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“Throughout our history, brave LGBT soldiers, sailors, airmen, Coast Guardsmen, and Marines have served and fought for our nation. Their readiness and willingness to serve has made our military stronger and our nation safer.”
Defense Secretary Ash Carter
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Navy Secretary Makes Remarks During Pentagon LGBT Pride Month Ceremony
Army Secretary LGBT Pride Month Message
Air Force Secretary's LGBT Pride Month Message
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Diversity in the military makes the force stronger, top Defense Department officials said at a lesbian, gay, bisexual and transgender panel discussion in Washington. Story
The policy that banned openly gay people from serving in the military was "insidious and morally wrong," and its repeal has led to a strengthened, more diverse force, Navy Secretary Ray Mabus said at the Defense Department's event marking June as Lesbian, Gay, Bisexual and Transgender Pride Month. Story
Declaring that “no person should be judged by anything but the content of their character,” President Barack Obama signed a proclamation designating June as Lesbian, Gay, Bisexual, and Transgender Pride Month. Story
For LGBT service members and families, June serves as a month to celebrate progress in the path to full equality. Story
“During Lesbian, Gay, Bisexual, and Transgender Pride Month, as Americans wave their flags of pride high and march boldly forward in parades and demonstrations, let us celebrate how far we have come and reaffirm our steadfast belief in the equal dignity of all Americans.”
President Barack Obama
On June 1, 2009, President Barack Obama issued Proclamation No. 8387 for Lesbian, Gay, Bisexual, and Transgender Pride Month. The President pointed to the contributions made by LGBT Americans both in promoting equal rights to all regardless of sexual orientation or gender identity and in broader initiatives. The President ended the proclamation by calling upon the people of the United States to "turn back discrimination and prejudice everywhere it exists."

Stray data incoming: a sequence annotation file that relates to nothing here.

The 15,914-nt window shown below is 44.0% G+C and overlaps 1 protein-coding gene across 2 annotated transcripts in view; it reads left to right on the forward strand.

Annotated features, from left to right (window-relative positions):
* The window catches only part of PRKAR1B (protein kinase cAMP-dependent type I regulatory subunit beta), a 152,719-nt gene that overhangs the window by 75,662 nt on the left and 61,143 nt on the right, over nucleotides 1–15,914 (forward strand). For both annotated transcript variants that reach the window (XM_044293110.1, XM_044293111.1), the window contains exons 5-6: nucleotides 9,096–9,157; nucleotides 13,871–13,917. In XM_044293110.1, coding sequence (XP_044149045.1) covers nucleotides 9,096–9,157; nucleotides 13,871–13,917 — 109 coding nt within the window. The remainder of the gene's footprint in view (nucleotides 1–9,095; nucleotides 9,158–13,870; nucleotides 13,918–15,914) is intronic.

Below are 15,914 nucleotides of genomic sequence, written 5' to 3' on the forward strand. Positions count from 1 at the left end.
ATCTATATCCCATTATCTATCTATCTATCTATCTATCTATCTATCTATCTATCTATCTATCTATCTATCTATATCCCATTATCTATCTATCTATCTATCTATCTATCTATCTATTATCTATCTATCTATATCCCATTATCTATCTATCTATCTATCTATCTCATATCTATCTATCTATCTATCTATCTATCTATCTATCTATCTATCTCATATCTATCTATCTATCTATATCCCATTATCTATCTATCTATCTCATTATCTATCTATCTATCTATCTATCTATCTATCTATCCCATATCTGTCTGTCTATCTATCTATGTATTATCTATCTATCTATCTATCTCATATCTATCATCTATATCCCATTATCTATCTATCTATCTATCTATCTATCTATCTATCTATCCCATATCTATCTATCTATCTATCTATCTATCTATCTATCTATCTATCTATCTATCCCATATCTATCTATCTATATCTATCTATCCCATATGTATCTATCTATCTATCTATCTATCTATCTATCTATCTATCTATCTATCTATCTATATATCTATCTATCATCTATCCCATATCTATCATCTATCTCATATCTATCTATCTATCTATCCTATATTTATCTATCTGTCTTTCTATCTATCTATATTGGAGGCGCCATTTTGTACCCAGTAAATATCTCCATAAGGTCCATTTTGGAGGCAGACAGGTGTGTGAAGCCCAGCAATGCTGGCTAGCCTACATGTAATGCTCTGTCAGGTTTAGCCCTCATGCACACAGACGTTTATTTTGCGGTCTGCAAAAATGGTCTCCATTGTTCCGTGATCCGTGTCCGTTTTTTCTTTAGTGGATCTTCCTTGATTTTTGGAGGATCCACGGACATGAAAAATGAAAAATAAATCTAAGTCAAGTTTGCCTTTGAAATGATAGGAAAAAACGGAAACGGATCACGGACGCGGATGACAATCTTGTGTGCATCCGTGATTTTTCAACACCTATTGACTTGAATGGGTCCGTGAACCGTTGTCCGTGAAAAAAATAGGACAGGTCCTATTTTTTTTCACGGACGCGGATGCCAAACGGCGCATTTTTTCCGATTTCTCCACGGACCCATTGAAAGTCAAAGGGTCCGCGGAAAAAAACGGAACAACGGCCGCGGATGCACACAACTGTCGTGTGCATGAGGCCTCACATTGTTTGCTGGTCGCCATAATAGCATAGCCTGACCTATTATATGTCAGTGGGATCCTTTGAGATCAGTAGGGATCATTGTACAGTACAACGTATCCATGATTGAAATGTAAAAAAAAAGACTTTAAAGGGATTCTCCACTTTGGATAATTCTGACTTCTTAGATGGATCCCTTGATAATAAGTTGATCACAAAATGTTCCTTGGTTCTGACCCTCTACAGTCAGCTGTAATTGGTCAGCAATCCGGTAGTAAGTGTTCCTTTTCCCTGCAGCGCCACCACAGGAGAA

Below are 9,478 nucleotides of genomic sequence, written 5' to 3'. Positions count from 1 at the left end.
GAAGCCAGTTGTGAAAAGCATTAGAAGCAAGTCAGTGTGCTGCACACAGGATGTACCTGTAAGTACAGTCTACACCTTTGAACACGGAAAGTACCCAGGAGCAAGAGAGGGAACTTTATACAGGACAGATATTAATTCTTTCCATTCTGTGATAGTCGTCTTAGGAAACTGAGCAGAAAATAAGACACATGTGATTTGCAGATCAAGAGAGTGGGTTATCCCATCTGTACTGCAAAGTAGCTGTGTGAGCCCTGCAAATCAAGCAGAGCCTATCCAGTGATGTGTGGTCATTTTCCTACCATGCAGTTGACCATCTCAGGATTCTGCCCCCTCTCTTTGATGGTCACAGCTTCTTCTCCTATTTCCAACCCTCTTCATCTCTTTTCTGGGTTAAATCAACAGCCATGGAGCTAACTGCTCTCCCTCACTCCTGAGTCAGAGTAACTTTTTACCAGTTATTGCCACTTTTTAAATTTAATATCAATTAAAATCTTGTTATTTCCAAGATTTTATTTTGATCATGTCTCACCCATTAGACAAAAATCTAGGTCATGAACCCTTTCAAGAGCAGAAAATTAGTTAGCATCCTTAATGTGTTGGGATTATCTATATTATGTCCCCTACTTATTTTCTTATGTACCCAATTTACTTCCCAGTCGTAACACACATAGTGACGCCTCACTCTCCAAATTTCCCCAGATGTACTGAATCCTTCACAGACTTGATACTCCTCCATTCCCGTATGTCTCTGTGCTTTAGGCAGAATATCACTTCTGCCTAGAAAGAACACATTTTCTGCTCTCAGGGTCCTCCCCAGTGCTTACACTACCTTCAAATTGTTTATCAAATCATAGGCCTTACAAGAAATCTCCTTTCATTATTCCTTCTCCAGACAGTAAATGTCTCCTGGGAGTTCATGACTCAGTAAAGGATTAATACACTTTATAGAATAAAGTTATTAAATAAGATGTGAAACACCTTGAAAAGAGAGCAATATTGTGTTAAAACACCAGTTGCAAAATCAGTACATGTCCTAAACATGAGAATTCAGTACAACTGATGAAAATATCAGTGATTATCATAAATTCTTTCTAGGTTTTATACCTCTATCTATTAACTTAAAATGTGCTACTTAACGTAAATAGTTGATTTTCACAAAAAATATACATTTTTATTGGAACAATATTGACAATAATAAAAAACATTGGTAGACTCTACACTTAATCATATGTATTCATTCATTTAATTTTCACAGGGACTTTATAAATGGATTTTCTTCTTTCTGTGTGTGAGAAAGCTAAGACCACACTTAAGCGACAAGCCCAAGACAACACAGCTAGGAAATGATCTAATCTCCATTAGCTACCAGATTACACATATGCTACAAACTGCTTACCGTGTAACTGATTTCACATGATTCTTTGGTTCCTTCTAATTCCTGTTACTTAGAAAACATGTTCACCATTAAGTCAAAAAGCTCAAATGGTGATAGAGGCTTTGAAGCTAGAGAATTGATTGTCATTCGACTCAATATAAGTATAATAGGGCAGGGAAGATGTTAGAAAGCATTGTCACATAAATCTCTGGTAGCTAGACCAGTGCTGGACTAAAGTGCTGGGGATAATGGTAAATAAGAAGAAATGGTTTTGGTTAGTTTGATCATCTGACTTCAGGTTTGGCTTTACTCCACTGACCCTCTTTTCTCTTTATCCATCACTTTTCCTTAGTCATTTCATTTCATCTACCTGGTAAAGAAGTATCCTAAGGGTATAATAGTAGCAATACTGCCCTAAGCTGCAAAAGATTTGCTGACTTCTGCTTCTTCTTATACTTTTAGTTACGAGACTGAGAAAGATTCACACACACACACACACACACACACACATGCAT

On June 2, 2000, President Bill Clinton issued Proclamation No. 7316 for the first Gay and Lesbian Pride Month. "This June, recognizing the joys and sorrows that the gay and lesbian movement has witnessed and the work that remains to be done, we observe Gay and Lesbian Pride Month and celebrate the progress we have made in creating a society more inclusive and accepting of gays and lesbians."
Lesbian, Gay, Bisexual and Transgender Pride Month commemorates efforts to achieve equal justice and equal opportunity for LGBT Americans. The Department of Defense has chosen "Celebration" as the theme for this year's observance. Diversity is one of our nation's greatest strengths. During LGBT Pride month, we celebrate our rich diversity and renew our enduring commitment to equity.
"On December 22, 2010, the "Don't Ask, Don't Tell" Repeal Act became law. Certification occurred in July 2011, and full implementation of the Act occurred in September 2011. LGB military members can now serve openly, with honor and integrity."
Sexual orientation is a personal and private matter. DoD components, including the services, are not authorized to request, collect, or maintain information about the sexual orientation of service members, except when it is an essential part of an otherwise appropriate investigation or other official action.
"Effective March 27, 2015, the Family and Medical Leave Act, or FMLA, extended coverage to all legally married same-sex couples to take FMLA leave to provide care for their spouse. In addition to serious health conditions of the employee, qualifying events include the care of a spouse or child with a serious health condition, and leave due to a spouse's covered military service."
In response to the historic decision to grant same-sex marriages nationwide in June 2015, Supreme Court Justice Anthony M. Kennedy read, "No longer may this liberty be denied. No union is more profound than marriage, for it embodies the highest ideals of love, fidelity, devotion, sacrifice and family. In forming a marital union, two people become something greater than they were."